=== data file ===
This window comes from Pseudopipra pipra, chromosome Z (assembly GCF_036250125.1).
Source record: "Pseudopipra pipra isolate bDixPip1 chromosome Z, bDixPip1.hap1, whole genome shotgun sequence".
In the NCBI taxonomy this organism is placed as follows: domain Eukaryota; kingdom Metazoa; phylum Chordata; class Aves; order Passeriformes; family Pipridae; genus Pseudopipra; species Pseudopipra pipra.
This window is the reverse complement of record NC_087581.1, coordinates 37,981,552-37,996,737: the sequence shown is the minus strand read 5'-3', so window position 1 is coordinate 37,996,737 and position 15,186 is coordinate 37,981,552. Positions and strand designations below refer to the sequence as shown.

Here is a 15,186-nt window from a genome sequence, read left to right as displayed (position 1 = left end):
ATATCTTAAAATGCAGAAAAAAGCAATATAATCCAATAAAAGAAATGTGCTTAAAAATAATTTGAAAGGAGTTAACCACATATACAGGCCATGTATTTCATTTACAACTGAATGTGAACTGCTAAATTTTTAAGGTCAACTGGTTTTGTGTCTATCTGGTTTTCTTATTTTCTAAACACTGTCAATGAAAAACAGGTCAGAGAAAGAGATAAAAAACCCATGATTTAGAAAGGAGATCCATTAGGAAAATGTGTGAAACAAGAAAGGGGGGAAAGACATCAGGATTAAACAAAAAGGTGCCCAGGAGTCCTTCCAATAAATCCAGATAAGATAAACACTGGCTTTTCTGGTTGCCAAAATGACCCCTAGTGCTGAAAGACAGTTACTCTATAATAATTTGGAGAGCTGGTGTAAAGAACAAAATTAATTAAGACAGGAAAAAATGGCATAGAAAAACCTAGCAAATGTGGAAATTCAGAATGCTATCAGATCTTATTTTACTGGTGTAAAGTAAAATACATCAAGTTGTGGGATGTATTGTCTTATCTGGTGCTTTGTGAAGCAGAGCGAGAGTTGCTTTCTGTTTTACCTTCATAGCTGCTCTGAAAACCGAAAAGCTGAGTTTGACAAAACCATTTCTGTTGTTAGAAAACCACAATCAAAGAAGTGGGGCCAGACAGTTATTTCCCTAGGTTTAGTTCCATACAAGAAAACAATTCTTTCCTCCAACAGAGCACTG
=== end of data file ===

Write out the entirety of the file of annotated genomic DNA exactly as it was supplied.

This window comes from Pseudopipra pipra, chromosome Z (assembly GCF_036250125.1).
Source record: "Pseudopipra pipra isolate bDixPip1 chromosome Z, bDixPip1.hap1, whole genome shotgun sequence".
In the NCBI taxonomy this organism is placed as follows: domain Eukaryota; kingdom Metazoa; phylum Chordata; class Aves; order Passeriformes; family Pipridae; genus Pseudopipra; species Pseudopipra pipra.
This window is the reverse complement of record NC_087581.1, coordinates 37,981,552-37,996,737: the sequence shown is the minus strand read 5'-3', so window position 1 is coordinate 37,996,737 and position 15,186 is coordinate 37,981,552. Positions and strand designations below refer to the sequence as shown.

Here is a 15,186-nt window from a genome sequence, read left to right as displayed (position 1 = left end):
ATATCTTAAAATGCAGAAAAAAGCAATATAATCCAATAAAAGAAATGTGCTTAAAAATAATTTGAAAGGAGTTAACCACATATACAGGCCATGTATTTCATTTACAACTGAATGTGAACTGCTAAATTTTTAAGGTCAACTGGTTTTGTGTCTATCTGGTTTTCTTATTTTCTAAACACTGTCAATGAAAAACAGGTCAGAGAAAGAGATAAAAAACCCATGATTTAGAAAGGAGATCCATTAGGAAAATGTGTGAAACAAGAAAGGGGGGAAAGACATCAGGATTAAACAAAAAGGTGCCCAGGAGTCCTTCCAATAAATCCAGATAAGATAAACACTGGCTTTTCTGGTTGCCAAAATGACCCCTAGTGCTGAAAGACAGTTACTCTATAATAATTTGGAGAGCTGGTGTAAAGAACAAAATTAATTAAGACAGGAAAAAATGGCATAGAAAAACCTAGCAAATGTGGAAATTCAGAATGCTATCAGATCTTATTTTACTGGTGTAAAGTAAAATACATCAAGTTGTGGGATGTATTGTCTTATCTGGTGCTTTGTGAAGCAGAGCGAGAGTTGCTTTCTGTTTTACCTTCATAGCTGCTCTGAAAACCGAAAAGCTGAGTTTGACAAAACCATTTCTGTTGTTAGAAAACCACAATCAAAGAAGTGGGGCCAGACAGTTATTTCCCTAGGTTTAGTTCCATACAAGAAAACAATTCTTTCCTCCAACAGAGCACTG